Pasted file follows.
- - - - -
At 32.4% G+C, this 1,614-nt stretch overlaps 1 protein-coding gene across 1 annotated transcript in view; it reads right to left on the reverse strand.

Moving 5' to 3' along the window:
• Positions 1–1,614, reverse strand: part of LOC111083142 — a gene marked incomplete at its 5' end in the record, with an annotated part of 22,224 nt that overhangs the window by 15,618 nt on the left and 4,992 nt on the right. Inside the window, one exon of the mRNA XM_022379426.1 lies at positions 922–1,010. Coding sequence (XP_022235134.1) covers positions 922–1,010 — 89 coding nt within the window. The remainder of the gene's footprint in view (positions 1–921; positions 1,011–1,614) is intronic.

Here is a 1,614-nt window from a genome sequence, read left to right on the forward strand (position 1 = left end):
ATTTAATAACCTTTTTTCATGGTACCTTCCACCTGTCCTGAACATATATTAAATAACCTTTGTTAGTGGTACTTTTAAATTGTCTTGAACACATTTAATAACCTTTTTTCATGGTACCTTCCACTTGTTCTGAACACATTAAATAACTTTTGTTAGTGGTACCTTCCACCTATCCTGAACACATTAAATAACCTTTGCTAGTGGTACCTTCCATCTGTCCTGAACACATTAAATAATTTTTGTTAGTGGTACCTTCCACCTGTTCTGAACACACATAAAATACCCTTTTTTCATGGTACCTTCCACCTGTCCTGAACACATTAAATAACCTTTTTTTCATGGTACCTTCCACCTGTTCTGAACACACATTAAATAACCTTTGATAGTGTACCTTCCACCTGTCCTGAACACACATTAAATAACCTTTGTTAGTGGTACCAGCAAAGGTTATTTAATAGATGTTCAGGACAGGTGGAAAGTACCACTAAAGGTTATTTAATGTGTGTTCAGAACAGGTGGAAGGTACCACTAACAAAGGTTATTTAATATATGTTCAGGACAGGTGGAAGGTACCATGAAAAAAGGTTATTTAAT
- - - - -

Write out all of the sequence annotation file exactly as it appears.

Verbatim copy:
At 32.4% G+C, this 1,614-nt stretch overlaps 1 protein-coding gene across 1 annotated transcript in view; it reads right to left on the reverse strand.

Moving 5' to 3' along the window:
• Positions 1–1,614, reverse strand: part of LOC111083142 — a gene marked incomplete at its 5' end in the record, with an annotated part of 22,224 nt that overhangs the window by 15,618 nt on the left and 4,992 nt on the right. Inside the window, one exon of the mRNA XM_022379426.1 lies at positions 922–1,010. Coding sequence (XP_022235134.1) covers positions 922–1,010 — 89 coding nt within the window. The remainder of the gene's footprint in view (positions 1–921; positions 1,011–1,614) is intronic.

Here is a 1,614-nt window from a genome sequence, read left to right on the forward strand (position 1 = left end):
ATTTAATAACCTTTTTTCATGGTACCTTCCACCTGTCCTGAACATATATTAAATAACCTTTGTTAGTGGTACTTTTAAATTGTCTTGAACACATTTAATAACCTTTTTTCATGGTACCTTCCACTTGTTCTGAACACATTAAATAACTTTTGTTAGTGGTACCTTCCACCTATCCTGAACACATTAAATAACCTTTGCTAGTGGTACCTTCCATCTGTCCTGAACACATTAAATAATTTTTGTTAGTGGTACCTTCCACCTGTTCTGAACACACATAAAATACCCTTTTTTCATGGTACCTTCCACCTGTCCTGAACACATTAAATAACCTTTTTTTCATGGTACCTTCCACCTGTTCTGAACACACATTAAATAACCTTTGATAGTGTACCTTCCACCTGTCCTGAACACACATTAAATAACCTTTGTTAGTGGTACCAGCAAAGGTTATTTAATAGATGTTCAGGACAGGTGGAAAGTACCACTAAAGGTTATTTAATGTGTGTTCAGAACAGGTGGAAGGTACCACTAACAAAGGTTATTTAATATATGTTCAGGACAGGTGGAAGGTACCATGAAAAAAGGTTATTTAAT